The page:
In regards to making a request for records from the Commission on VASAP:
- You may request records by US Mail, fax, e-mail, in person, or over the phone. FOIA does not require that your request be in writing, nor do you need to specifically state that you are requesting records under FOIA. From a practical perspective, it may be helpful to both you and the person receiving your request to put your request in writing. This allows you to create a record of your request and gives us a clear statement of what records you are requesting, so that there is no misunderstanding of your verbal request. However, we cannot refuse to respond to your FOIA request if you elect to not put it in writing.
- Your request must identify the records you are seeking with "reasonable specificity". This is a common-sense standard. It does not refer to, or limit, the volume or number of records that you are requesting; instead, it requires that you be specific enough so that we can identify and locate the records that you are seeking.
- Your request must ask for existing records or documents. FOIA gives you a right to inspect or copy records; it does not apply to a situation where you are asking general questions about the work of the Commission on VASAP, nor does it require the Commission on VASAP to create a record that does not exist.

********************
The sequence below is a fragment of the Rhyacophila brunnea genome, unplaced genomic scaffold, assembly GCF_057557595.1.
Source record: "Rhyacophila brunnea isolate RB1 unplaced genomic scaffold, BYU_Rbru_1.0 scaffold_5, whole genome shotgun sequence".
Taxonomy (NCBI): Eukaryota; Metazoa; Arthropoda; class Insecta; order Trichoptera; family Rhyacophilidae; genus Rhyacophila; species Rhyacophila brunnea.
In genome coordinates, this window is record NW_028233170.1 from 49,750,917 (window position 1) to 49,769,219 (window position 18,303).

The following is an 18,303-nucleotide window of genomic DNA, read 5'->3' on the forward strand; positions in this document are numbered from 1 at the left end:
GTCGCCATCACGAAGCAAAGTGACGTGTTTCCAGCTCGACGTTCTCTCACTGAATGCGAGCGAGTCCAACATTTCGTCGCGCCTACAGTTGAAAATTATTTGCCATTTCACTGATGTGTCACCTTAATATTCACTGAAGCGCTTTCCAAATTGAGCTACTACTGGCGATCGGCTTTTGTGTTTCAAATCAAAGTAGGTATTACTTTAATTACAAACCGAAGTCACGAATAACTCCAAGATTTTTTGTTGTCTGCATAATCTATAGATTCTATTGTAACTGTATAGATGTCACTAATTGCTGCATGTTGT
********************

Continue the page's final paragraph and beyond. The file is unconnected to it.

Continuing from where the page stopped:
- You may choose to receive electronic records in any format used by the Commission on VASAP in the regular course of business. For example, if you are requesting records maintained in an Excel database, you may elect to receive those records electronically, via e-mail or on a computer disk, or to receive a printed copy of those records.
- If we have questions about your request, please cooperate with staff's efforts to clarify the type of records that you are seeking, or to attempt to reach a reasonable agreement about a response to a large request. Making a FOIA request is not an adversarial process, but we may need to discuss your request with you to ensure that we understand what records you are seeking.
In order to request records from the Commission on VASAP, please direct your request to the following via mail:
Attention: FOIA Officer EdQuina Bradley
The Commission on VASAP
1111 E. Main Street Suite 801
Richmond, VA 23219
or via phone at (804) 786-5895
or via e-mail at email@example.com
Additional information regarding FOIA may be directed to the Freedom of Information Advisory Council by e-mail at firstname.lastname@example.org, or phone at (804) 698-1810, or toll free at 1-(866) 448-4100, or via fax at (804) 698-1899.
The Commission on VASAP's responsibilities in responding to your request include: